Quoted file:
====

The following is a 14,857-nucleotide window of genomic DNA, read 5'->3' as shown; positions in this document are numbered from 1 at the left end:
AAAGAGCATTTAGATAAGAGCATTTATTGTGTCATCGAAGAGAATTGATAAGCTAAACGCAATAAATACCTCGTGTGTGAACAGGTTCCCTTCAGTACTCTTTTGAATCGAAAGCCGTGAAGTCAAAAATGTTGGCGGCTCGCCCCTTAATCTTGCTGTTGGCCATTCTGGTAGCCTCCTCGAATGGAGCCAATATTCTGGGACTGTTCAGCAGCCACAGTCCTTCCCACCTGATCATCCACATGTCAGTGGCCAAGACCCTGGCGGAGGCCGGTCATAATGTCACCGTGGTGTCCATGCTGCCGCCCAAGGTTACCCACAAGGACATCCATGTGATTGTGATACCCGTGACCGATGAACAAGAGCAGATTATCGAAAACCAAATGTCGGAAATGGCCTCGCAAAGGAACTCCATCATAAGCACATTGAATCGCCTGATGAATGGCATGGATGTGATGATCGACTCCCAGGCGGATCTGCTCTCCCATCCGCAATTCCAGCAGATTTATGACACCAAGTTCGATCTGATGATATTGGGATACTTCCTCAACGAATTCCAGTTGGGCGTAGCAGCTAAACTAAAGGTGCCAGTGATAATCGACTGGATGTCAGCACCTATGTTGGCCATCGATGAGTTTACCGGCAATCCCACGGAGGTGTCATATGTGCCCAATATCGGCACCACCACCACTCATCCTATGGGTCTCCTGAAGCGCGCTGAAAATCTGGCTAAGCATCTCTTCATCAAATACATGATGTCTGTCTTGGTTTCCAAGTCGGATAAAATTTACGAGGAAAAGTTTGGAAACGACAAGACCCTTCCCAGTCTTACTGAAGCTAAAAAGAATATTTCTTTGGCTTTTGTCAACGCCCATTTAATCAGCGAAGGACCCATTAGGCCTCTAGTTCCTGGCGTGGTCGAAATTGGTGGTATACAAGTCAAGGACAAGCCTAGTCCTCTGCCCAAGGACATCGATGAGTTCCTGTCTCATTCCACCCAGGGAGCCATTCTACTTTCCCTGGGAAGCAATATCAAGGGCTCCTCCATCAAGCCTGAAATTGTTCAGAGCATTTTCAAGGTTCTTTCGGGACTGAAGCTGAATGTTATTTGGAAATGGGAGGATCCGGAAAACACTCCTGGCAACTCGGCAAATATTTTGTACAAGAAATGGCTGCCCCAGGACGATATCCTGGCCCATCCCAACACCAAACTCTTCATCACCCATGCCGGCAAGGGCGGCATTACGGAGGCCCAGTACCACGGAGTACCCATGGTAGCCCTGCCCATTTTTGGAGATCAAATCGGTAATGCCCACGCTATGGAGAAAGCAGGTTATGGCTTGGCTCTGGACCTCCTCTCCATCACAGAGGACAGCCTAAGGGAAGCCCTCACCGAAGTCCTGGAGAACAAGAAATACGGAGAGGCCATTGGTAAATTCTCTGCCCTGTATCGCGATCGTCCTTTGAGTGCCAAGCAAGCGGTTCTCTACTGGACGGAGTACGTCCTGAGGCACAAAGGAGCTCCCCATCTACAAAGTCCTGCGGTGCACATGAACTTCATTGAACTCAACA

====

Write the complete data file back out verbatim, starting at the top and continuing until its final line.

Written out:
The following is a 14,857-nucleotide window of genomic DNA, read 5'->3' as shown; positions in this document are numbered from 1 at the left end:
AAAGAGCATTTAGATAAGAGCATTTATTGTGTCATCGAAGAGAATTGATAAGCTAAACGCAATAAATACCTCGTGTGTGAACAGGTTCCCTTCAGTACTCTTTTGAATCGAAAGCCGTGAAGTCAAAAATGTTGGCGGCTCGCCCCTTAATCTTGCTGTTGGCCATTCTGGTAGCCTCCTCGAATGGAGCCAATATTCTGGGACTGTTCAGCAGCCACAGTCCTTCCCACCTGATCATCCACATGTCAGTGGCCAAGACCCTGGCGGAGGCCGGTCATAATGTCACCGTGGTGTCCATGCTGCCGCCCAAGGTTACCCACAAGGACATCCATGTGATTGTGATACCCGTGACCGATGAACAAGAGCAGATTATCGAAAACCAAATGTCGGAAATGGCCTCGCAAAGGAACTCCATCATAAGCACATTGAATCGCCTGATGAATGGCATGGATGTGATGATCGACTCCCAGGCGGATCTGCTCTCCCATCCGCAATTCCAGCAGATTTATGACACCAAGTTCGATCTGATGATATTGGGATACTTCCTCAACGAATTCCAGTTGGGCGTAGCAGCTAAACTAAAGGTGCCAGTGATAATCGACTGGATGTCAGCACCTATGTTGGCCATCGATGAGTTTACCGGCAATCCCACGGAGGTGTCATATGTGCCCAATATCGGCACCACCACCACTCATCCTATGGGTCTCCTGAAGCGCGCTGAAAATCTGGCTAAGCATCTCTTCATCAAATACATGATGTCTGTCTTGGTTTCCAAGTCGGATAAAATTTACGAGGAAAAGTTTGGAAACGACAAGACCCTTCCCAGTCTTACTGAAGCTAAAAAGAATATTTCTTTGGCTTTTGTCAACGCCCATTTAATCAGCGAAGGACCCATTAGGCCTCTAGTTCCTGGCGTGGTCGAAATTGGTGGTATACAAGTCAAGGACAAGCCTAGTCCTCTGCCCAAGGACATCGATGAGTTCCTGTCTCATTCCACCCAGGGAGCCATTCTACTTTCCCTGGGAAGCAATATCAAGGGCTCCTCCATCAAGCCTGAAATTGTTCAGAGCATTTTCAAGGTTCTTTCGGGACTGAAGCTGAATGTTATTTGGAAATGGGAGGATCCGGAAAACACTCCTGGCAACTCGGCAAATATTTTGTACAAGAAATGGCTGCCCCAGGACGATATCCTGGCCCATCCCAACACCAAACTCTTCATCACCCATGCCGGCAAGGGCGGCATTACGGAGGCCCAGTACCACGGAGTACCCATGGTAGCCCTGCCCATTTTTGGAGATCAAATCGGTAATGCCCACGCTATGGAGAAAGCAGGTTATGGCTTGGCTCTGGACCTCCTCTCCATCACAGAGGACAGCCTAAGGGAAGCCCTCACCGAAGTCCTGGAGAACAAGAAATACGGAGAGGCCATTGGTAAATTCTCTGCCCTGTATCGCGATCGTCCTTTGAGTGCCAAGCAAGCGGTTCTCTACTGGACGGAGTACGTCCTGAGGCACAAAGGAGCTCCCCATCTACAAAGTCCTGCGGTGCACATGAACTTCATTGAACTCAACA